You've Been Appointed Executor: Now What?
Posted on: 28 January 2016Share
You should, first of all, feel honored that someone found you trustworthy and responsible enough for this important and serious duty. Being appointed executor means that you must demonstrate the highest measures of honesty, discretion and fairness in all dealings with the deceased's estate. You will be acting as the personal representative of a person who is no longer able to do so, and you will be entrusted with acting wisely on their behalf. The most prominent responsibilities include overseeing the probate process, keeping the estate operating during probate, and distributing the assets of the estate once probate is complete. For a basic overview of these duties, read on.
Should You Accept the Appointment?
The job of executor can be time-consuming and challenging, so be sure to carefully consider the consequences of accepting this honor from a friend or family member. The duties can last the duration of the probate process, which could be several months, but can stretch even longer for more complicated estates. Before you accept, you should understand that you can be held liable for mismanaging an estate and you could be the subject of a lawsuit by concerned parties.
Important Documents to Gather
One of the first tasks will be to ensure that you get a general idea of the scope of the estate by gathering the following:
*The deceased's last will and testament. Often left in a safe deposit box, but the estate attorney should also be able to provide you with a copy as well.
*Death certificates. Normally available a week or so after the death in most cases. You will need several certified copies, so don't skimp on the number ordered.
*Life and burial policies. These will be needed for the funeral home when making arrangements. You are responsible for ensuring that funds or insurance policies are made available for burial arrangements.
*Trusts. This legal instrument can serve a similar function as the will, with a trustee being charged with it's administration upon the death of the trust owner.
*Checking and savings account information.
*Location and contents of safe deposit boxes. These boxes often hold not only valuable documents needed to administer the estate, but valuable jewelry, bonds and cash, which are now part of the estate.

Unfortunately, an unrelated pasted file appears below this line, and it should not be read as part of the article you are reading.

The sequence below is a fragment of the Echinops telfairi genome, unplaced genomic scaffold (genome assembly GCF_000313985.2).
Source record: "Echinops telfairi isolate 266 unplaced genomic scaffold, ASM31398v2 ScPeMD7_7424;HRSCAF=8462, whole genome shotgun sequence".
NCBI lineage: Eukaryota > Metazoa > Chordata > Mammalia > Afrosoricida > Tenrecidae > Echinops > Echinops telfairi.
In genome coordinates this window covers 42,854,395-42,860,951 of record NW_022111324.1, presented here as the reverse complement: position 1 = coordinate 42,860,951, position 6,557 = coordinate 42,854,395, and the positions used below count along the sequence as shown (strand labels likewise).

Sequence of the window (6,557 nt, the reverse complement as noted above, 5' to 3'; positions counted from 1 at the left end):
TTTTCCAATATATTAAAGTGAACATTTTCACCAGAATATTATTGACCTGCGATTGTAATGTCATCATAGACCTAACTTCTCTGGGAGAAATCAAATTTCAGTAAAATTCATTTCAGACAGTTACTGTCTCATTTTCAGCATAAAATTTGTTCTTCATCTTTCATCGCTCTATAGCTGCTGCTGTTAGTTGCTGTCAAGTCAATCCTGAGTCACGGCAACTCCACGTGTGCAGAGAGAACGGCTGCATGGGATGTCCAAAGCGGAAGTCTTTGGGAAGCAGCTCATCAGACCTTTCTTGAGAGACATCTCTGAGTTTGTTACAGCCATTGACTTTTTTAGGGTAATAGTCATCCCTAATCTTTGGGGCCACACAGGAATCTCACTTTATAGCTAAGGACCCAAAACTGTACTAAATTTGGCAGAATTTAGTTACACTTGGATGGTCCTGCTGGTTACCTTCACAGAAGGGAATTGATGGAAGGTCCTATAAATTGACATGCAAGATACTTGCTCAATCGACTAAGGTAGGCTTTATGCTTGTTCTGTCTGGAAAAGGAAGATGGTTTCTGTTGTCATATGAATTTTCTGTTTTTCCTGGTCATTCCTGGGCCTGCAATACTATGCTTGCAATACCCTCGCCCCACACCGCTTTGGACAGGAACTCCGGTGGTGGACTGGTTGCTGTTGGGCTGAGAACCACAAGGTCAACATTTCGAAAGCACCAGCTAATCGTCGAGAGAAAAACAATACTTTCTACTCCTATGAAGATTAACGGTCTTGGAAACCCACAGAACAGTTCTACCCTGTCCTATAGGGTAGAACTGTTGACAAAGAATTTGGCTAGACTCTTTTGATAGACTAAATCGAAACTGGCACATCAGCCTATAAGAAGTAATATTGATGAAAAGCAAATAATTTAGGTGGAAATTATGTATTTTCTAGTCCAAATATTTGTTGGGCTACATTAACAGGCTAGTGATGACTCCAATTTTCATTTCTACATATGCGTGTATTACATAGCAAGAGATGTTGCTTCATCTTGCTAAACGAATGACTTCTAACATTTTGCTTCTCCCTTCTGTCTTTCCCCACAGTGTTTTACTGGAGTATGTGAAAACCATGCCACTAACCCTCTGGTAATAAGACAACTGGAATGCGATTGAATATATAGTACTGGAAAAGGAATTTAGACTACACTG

*Deeds to real estate.
*Titles to vehicles.
*Investment account information.
Don't delay in notifying the Social Security Administration about the death. Payments are normally deposited monthly via automatic transfer to a bank account, and any over-payments must be returned. Also notify Medicare, health insurance companies, and all creditors, such as credit cards and loan companies.
File the Will
Meet with the estate attorney as soon as possible after the death to ensure that the will is filed with the local county probate court. Your attorney will likely also post a notice in a local newspaper inviting any creditors to come forward if they have an interest in the estate.
Bills and Taxes
You must file and pay any taxes owed, whether it be federal income taxes or property taxes. Consult with the attorney concerning all other bills; some must be paid during probate and some must wait till after probate.
Carry Out the Wishes
The final responsibility of the executor is the distribution of assets upon the probate's completion. This can be a daunting task that calls for discretion, fairness and sensitivity. Work closely with other family members when carrying out this duty.
With the help of a estate attorney, fulfilling the duties of executor does not need to be intimidating or overwhelming, but can instead be a final gracious gesture to the memory of the deceased. To learn more, contact an estate planning attorney or firm like Seiler & Parker PC.